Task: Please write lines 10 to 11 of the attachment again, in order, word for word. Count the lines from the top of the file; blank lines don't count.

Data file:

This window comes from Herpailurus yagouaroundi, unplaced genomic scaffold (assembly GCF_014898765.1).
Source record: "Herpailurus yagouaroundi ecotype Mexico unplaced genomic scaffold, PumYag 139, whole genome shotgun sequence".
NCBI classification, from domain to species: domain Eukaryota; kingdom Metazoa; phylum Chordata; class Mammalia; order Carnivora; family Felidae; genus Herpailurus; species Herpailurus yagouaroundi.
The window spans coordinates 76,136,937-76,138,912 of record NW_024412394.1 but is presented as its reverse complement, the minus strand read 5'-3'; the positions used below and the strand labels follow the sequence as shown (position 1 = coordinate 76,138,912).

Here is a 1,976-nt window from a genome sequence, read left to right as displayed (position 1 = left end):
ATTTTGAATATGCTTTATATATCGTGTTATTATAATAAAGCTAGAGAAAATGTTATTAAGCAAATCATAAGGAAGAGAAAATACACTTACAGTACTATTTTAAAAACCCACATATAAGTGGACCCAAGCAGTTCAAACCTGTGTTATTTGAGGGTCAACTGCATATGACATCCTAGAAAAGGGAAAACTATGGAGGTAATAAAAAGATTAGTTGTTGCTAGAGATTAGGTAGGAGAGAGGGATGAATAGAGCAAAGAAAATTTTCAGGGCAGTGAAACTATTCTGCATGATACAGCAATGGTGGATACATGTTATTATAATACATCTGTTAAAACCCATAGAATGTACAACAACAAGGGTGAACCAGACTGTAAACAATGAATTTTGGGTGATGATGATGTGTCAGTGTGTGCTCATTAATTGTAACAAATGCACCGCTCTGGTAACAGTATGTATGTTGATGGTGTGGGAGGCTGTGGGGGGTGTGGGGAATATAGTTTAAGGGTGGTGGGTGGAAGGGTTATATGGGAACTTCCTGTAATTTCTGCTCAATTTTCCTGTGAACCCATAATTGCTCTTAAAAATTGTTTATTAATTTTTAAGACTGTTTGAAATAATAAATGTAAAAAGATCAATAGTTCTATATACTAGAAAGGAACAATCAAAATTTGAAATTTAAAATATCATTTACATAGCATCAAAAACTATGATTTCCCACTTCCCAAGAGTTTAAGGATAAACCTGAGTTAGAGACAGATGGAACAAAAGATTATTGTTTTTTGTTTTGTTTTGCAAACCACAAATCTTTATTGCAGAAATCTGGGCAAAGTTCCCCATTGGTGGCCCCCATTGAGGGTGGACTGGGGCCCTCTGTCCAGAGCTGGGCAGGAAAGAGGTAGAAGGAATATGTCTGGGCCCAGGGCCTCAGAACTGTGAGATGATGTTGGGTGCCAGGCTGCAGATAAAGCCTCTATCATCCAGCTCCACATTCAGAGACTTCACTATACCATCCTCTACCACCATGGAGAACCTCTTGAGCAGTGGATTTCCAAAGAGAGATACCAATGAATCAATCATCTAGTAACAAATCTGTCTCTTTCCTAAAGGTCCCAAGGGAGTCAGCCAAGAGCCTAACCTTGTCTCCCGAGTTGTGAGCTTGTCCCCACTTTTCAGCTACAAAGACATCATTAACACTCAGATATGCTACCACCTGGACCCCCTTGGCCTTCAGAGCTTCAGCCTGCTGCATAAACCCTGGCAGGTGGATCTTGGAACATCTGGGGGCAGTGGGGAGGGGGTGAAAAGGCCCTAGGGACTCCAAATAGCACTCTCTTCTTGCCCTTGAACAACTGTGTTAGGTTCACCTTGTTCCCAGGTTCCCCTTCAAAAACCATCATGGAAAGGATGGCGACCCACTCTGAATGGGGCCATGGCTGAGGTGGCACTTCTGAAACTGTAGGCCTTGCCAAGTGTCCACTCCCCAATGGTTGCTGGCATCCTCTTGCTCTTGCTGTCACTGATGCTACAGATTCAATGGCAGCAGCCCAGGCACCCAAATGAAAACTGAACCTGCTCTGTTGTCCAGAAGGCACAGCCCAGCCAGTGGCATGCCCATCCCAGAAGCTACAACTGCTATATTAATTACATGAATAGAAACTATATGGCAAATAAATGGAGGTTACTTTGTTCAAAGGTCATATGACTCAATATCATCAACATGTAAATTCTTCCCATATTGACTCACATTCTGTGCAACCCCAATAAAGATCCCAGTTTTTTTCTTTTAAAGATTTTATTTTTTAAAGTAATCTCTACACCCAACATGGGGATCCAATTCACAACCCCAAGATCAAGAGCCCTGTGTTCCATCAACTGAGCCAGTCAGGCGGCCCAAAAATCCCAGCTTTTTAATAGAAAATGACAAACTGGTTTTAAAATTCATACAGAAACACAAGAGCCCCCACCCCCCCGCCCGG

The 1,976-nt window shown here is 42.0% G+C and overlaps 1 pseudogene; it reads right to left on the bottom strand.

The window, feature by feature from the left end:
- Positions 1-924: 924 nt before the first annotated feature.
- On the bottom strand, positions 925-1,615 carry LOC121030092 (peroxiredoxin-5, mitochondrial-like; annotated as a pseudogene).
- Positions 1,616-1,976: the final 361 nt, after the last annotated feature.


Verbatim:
- On the bottom strand, positions 925-1,615 carry LOC121030092 (peroxiredoxin-5, mitochondrial-like; annotated as a pseudogene).
- Positions 1,616-1,976: the final 361 nt, after the last annotated feature.